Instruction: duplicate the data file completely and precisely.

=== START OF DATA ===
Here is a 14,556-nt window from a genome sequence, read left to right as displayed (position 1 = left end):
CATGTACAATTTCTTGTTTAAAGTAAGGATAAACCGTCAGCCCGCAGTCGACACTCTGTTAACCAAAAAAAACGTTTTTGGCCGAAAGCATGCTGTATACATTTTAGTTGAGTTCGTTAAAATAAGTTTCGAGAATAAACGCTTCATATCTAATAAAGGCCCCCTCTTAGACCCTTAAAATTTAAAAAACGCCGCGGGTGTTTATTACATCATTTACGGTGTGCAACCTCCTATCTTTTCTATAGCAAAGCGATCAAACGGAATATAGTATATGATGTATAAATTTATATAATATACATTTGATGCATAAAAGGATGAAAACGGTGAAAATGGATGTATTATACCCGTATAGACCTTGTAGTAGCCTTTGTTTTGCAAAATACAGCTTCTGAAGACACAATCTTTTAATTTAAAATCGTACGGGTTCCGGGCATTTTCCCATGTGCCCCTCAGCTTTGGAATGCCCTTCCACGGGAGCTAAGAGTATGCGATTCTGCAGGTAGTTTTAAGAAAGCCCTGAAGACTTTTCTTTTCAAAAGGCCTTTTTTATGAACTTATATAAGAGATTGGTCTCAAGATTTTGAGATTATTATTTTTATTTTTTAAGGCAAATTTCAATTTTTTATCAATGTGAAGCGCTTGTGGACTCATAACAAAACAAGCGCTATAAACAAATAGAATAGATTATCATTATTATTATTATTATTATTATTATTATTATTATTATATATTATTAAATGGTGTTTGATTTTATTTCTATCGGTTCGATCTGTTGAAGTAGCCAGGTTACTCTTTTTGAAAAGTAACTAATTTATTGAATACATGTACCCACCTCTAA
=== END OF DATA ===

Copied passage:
Here is a 14,556-nt window from a genome sequence, read left to right as displayed (position 1 = left end):
CATGTACAATTTCTTGTTTAAAGTAAGGATAAACCGTCAGCCCGCAGTCGACACTCTGTTAACCAAAAAAAACGTTTTTGGCCGAAAGCATGCTGTATACATTTTAGTTGAGTTCGTTAAAATAAGTTTCGAGAATAAACGCTTCATATCTAATAAAGGCCCCCTCTTAGACCCTTAAAATTTAAAAAACGCCGCGGGTGTTTATTACATCATTTACGGTGTGCAACCTCCTATCTTTTCTATAGCAAAGCGATCAAACGGAATATAGTATATGATGTATAAATTTATATAATATACATTTGATGCATAAAAGGATGAAAACGGTGAAAATGGATGTATTATACCCGTATAGACCTTGTAGTAGCCTTTGTTTTGCAAAATACAGCTTCTGAAGACACAATCTTTTAATTTAAAATCGTACGGGTTCCGGGCATTTTCCCATGTGCCCCTCAGCTTTGGAATGCCCTTCCACGGGAGCTAAGAGTATGCGATTCTGCAGGTAGTTTTAAGAAAGCCCTGAAGACTTTTCTTTTCAAAAGGCCTTTTTTATGAACTTATATAAGAGATTGGTCTCAAGATTTTGAGATTATTATTTTTATTTTTTAAGGCAAATTTCAATTTTTTATCAATGTGAAGCGCTTGTGGACTCATAACAAAACAAGCGCTATAAACAAATAGAATAGATTATCATTATTATTATTATTATTATTATTATTATTATTATTATATATTATTAAATGGTGTTTGATTTTATTTCTATCGGTTCGATCTGTTGAAGTAGCCAGGTTACTCTTTTTGAAAAGTAACTAATTTATTGAATACATGTACCCACCTCTAA